In The Trade: Jelly Cats

06 Nov, 2020

Beautifully mottled jelly catfish, likely Cephalosilurus apurensis, have landed in the U.S. in a recent import from Colombia. Image courtesy Joe Hiduke/Nautilus Tropical Fish Wholesale
Beautifully mottled jelly catfish, likely Cephalosilurus apurensis, have landed in the U.S. in a recent import from Colombia. Image courtesy Joe Hiduke/Nautilus Tropical Fish Wholesale

via Nautilus Tropical Fish Wholesale

Sales manager Joe Hiduke recently shared his insights on some truly curiuos predatory catfish that occasionally show up in Colombian imports.

“Jelly cats are in from Colombia. This is the fish that frequently shows up when you order the giant Pseudopimelodus bumblebee cats from Colombia, and you often don’t know what you’re getting till you open bags.

“When I’ve received these fish in the past they’ve been significantly uglier. This batch is very nice, mottled in various shades of brown approaching yellow and red, but they’re frequently more solid-colored, and plain brown or grayish brown.”

The mottled belly of a jelly...catfish. Image courtesy Nautilus Tropical Fish Wholesale
The mottled belly of a jelly catfish. Image courtesy Nautilus Tropical Fish Wholesale

“These usually come in as Cephalosilurus fowleri, but that species is restricted to Rio Sao Francisco in Brazil so these Colombian fish are more likely C. apurensis [which originates from neighboring Venezeula – Ed.]. Their max size is around a foot long, with females being larger and more robust than males.

“While a lot of big predatory cats tend to ignore fish they can’t eat, that is not the case with jelly cats. They have a reputation as being highly territorial and aggressive. They’re likely to squabble with any other fish living on the bottom of the tank competing for hiding spots, and they’re also likely to squabble with fish not on the bottom of the tank. For a fish coming from the wild, unless they’re in a huge aquarium, the entire tank is going to seem like the bottom [and thus the jelly cat’s territory, at least from the catfish’s perspective]. They may be OK with bigger, faster schooling fish, or cichlids big enough to not fit in their mouths, but watch them closely with any tankmates. They are ideally suited as a solitary pet fish.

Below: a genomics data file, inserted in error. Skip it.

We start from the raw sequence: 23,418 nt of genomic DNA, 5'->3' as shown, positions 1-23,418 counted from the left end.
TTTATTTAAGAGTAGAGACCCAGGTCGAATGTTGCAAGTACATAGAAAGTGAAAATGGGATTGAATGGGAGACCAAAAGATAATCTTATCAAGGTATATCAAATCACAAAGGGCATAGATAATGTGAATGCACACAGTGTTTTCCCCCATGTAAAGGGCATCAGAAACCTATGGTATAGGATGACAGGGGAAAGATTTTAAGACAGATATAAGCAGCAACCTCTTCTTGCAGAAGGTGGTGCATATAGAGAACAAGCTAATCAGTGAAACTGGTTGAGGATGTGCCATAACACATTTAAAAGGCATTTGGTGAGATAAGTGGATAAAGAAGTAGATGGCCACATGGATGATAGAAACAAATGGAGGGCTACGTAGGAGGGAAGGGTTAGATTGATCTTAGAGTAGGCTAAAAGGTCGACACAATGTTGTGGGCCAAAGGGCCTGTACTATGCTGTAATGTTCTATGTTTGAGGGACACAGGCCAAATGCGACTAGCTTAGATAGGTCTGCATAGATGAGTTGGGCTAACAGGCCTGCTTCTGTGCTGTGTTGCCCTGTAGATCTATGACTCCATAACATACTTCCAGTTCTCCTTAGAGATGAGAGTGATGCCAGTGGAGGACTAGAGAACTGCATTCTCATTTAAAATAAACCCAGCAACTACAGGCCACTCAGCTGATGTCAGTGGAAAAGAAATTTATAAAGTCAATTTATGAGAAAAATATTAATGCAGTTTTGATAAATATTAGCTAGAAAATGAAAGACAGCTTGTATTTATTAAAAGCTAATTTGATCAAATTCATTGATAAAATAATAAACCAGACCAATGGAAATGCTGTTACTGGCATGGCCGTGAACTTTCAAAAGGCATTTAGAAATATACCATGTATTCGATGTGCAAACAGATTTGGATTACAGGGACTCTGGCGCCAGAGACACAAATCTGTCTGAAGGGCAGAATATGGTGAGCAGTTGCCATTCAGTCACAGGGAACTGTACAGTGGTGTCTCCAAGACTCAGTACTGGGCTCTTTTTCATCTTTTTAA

“Overall, they are somewhat like the gulper cats in that they’re big-mouthed predators, but apparently, they’re entirely less tolerant of their tank-mates. They may need live feeders initially, but they’ll quickly learn to eat frozen/thawed fish from your fingers.”

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About the author

Matt Pedersen

Matt Pedersen is a Sr. Editor and Associate Publisher with Reef To Rainforest Media, LLC & CORAL Magazines, and is a Sr. Editor and Publishing Partner with Aquatic Media Press, LLC & AMAZONAS Magazine. Matt has kept aquariums for 38 years, has worked in most facets of the aquarium trade, is an active aquarist and fish breeder (both marine and freshwater), and was recognized with the 2009 MASNA Award as the MASNA Aquarist of the Year.

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